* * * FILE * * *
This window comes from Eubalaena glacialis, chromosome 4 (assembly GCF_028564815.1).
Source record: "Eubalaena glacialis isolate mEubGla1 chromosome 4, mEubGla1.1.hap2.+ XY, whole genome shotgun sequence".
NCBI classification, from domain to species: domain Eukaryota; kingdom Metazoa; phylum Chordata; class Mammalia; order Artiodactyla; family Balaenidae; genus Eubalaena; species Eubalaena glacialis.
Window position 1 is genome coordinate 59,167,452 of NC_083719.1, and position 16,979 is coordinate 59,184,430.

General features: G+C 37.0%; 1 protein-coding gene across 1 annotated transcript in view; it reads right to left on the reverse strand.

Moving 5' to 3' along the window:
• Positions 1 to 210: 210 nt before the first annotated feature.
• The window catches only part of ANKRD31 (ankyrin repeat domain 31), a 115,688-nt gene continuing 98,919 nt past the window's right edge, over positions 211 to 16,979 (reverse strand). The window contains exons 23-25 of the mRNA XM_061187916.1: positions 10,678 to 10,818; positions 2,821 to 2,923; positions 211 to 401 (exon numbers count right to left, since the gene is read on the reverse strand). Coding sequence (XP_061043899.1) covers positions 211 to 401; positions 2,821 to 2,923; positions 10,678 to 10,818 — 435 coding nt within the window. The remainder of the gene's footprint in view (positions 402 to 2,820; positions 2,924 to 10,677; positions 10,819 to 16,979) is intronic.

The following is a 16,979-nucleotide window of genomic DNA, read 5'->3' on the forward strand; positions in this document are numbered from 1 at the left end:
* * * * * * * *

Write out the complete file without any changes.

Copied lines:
This window comes from Eubalaena glacialis, chromosome 4 (assembly GCF_028564815.1).
Source record: "Eubalaena glacialis isolate mEubGla1 chromosome 4, mEubGla1.1.hap2.+ XY, whole genome shotgun sequence".
NCBI classification, from domain to species: domain Eukaryota; kingdom Metazoa; phylum Chordata; class Mammalia; order Artiodactyla; family Balaenidae; genus Eubalaena; species Eubalaena glacialis.
Window position 1 is genome coordinate 59,167,452 of NC_083719.1, and position 16,979 is coordinate 59,184,430.

General features: G+C 37.0%; 1 protein-coding gene across 1 annotated transcript in view; it reads right to left on the reverse strand.

Moving 5' to 3' along the window:
• Positions 1 to 210: 210 nt before the first annotated feature.
• The window catches only part of ANKRD31 (ankyrin repeat domain 31), a 115,688-nt gene continuing 98,919 nt past the window's right edge, over positions 211 to 16,979 (reverse strand). The window contains exons 23-25 of the mRNA XM_061187916.1: positions 10,678 to 10,818; positions 2,821 to 2,923; positions 211 to 401 (exon numbers count right to left, since the gene is read on the reverse strand). Coding sequence (XP_061043899.1) covers positions 211 to 401; positions 2,821 to 2,923; positions 10,678 to 10,818 — 435 coding nt within the window. The remainder of the gene's footprint in view (positions 402 to 2,820; positions 2,924 to 10,677; positions 10,819 to 16,979) is intronic.

The following is a 16,979-nucleotide window of genomic DNA, read 5'->3' on the forward strand; positions in this document are numbered from 1 at the left end: